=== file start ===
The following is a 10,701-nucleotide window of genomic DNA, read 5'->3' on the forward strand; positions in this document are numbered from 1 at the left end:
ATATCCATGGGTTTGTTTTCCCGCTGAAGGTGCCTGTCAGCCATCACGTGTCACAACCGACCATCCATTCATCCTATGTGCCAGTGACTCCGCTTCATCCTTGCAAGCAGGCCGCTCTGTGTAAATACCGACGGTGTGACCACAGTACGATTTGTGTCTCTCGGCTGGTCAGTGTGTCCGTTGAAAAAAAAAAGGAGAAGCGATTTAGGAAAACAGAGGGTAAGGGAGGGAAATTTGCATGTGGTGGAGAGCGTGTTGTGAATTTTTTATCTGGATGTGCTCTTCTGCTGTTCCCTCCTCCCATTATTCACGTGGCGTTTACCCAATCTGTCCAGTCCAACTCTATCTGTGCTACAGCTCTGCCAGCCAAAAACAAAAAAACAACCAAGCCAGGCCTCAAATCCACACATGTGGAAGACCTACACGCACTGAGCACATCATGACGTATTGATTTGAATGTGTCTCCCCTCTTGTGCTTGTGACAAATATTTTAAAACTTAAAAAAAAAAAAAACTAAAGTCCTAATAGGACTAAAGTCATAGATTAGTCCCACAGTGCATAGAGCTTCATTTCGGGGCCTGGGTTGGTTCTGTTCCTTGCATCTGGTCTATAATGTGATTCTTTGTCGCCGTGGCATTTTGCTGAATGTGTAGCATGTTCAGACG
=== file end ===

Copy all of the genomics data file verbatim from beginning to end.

The following is a 10,701-nucleotide window of genomic DNA, read 5'->3' on the forward strand; positions in this document are numbered from 1 at the left end:
ATATCCATGGGTTTGTTTTCCCGCTGAAGGTGCCTGTCAGCCATCACGTGTCACAACCGACCATCCATTCATCCTATGTGCCAGTGACTCCGCTTCATCCTTGCAAGCAGGCCGCTCTGTGTAAATACCGACGGTGTGACCACAGTACGATTTGTGTCTCTCGGCTGGTCAGTGTGTCCGTTGAAAAAAAAAAGGAGAAGCGATTTAGGAAAACAGAGGGTAAGGGAGGGAAATTTGCATGTGGTGGAGAGCGTGTTGTGAATTTTTTATCTGGATGTGCTCTTCTGCTGTTCCCTCCTCCCATTATTCACGTGGCGTTTACCCAATCTGTCCAGTCCAACTCTATCTGTGCTACAGCTCTGCCAGCCAAAAACAAAAAAACAACCAAGCCAGGCCTCAAATCCACACATGTGGAAGACCTACACGCACTGAGCACATCATGACGTATTGATTTGAATGTGTCTCCCCTCTTGTGCTTGTGACAAATATTTTAAAACTTAAAAAAAAAAAAAACTAAAGTCCTAATAGGACTAAAGTCATAGATTAGTCCCACAGTGCATAGAGCTTCATTTCGGGGCCTGGGTTGGTTCTGTTCCTTGCATCTGGTCTATAATGTGATTCTTTGTCGCCGTGGCATTTTGCTGAATGTGTAGCATGTTCAGACG